Manuel v. Elsmere Park Club, L.P.: Delaware Court Considers Mold Lawsuit

A Delaware court has considered whether a mold lawsuit should proceed as a class action lawsuit.

Ricky Manuel, Carla Kees, and Catherine Kellam (collectively, "Class Representatives") lived in apartment buildings located in the Town of Elsmere, Delaware ("Town"). The Class Representatives claimed that 38 apartment buildings were not properly remediated after Hurricane Hugo had caused all of the buildings to flood in 1989. The mold growth eventually caused the Town to condemn all of the buildings. The Class Representatives filed a lawsuit against the owners of the 38 apartment buildings, and then filed a motion seeking class action certification on behalf of the residents in the 38 apartment buildings.

The Superior Court of the State of Delaware, New Castle County, denied the Class Representative's motion to certify the lawsuit as a class action. A class action lawsuit occurs when a group or class of individuals shares a common set of facts which allows the court to try all of the claims together in the same proceeding. The court went through the various legal requirements a class representative must show in order to create a class action lawsuit: numerosity, commonality, typicality, and adequacy. In this case, the numerosity element was not contested, as there was no dispute that all of the buildings had mold conditions.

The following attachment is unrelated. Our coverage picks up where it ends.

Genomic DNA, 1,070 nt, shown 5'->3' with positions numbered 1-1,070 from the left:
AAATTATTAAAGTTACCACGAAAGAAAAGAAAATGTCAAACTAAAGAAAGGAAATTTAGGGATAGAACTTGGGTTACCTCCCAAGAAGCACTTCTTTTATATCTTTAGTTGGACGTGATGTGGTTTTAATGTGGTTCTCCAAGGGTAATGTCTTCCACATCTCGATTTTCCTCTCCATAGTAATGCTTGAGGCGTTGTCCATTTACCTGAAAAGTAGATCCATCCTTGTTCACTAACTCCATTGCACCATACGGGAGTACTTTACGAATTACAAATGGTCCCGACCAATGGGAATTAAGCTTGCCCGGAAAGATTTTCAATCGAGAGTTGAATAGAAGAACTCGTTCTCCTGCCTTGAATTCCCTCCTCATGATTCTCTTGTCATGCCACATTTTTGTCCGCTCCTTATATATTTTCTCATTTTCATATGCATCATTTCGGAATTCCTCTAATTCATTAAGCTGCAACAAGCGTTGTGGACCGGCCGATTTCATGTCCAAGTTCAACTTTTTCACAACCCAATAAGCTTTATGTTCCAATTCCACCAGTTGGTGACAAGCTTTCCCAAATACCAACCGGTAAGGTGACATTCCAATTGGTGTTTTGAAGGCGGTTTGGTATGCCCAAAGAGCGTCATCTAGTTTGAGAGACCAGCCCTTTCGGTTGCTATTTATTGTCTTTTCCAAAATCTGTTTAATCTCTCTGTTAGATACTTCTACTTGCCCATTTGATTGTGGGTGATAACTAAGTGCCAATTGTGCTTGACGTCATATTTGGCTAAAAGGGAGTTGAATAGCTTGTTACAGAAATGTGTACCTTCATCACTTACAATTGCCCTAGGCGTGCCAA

However, the court found that the Class Representatives had failed to establish the other three elements for a class action lawsuit. First, the court found the mold in each of the 38 apartment buildings could have been caused by a wide variety of factors and so ruled that there was no "commonality" in the claims against the apartment building owners, as how the mold problems were created would likely require a building-by-building determination. Second, the court also found that the typicality requirement also was not met, as the evidence before the court revealed that it was legally questionable whether certain Class Representatives had a legal right to reside in the buildings which served as the basis for this lawsuit or had lived in the buildings long enough to have a claim. Third, the court ruled that it was also questionable whether the Class Representatives would be entitled to recover any damages even if the allegations in the lawsuit were accepted by the court, causing the court to determine that the Class Representatives were also not adequate representatives of the class. Finally, the court also stated that the unique factual issues for each building would make this lawsuit unmanageable to proceed as a class action lawsuit. Thus, the court rejected the Class Representative's motion to certify the lawsuit as a class action.


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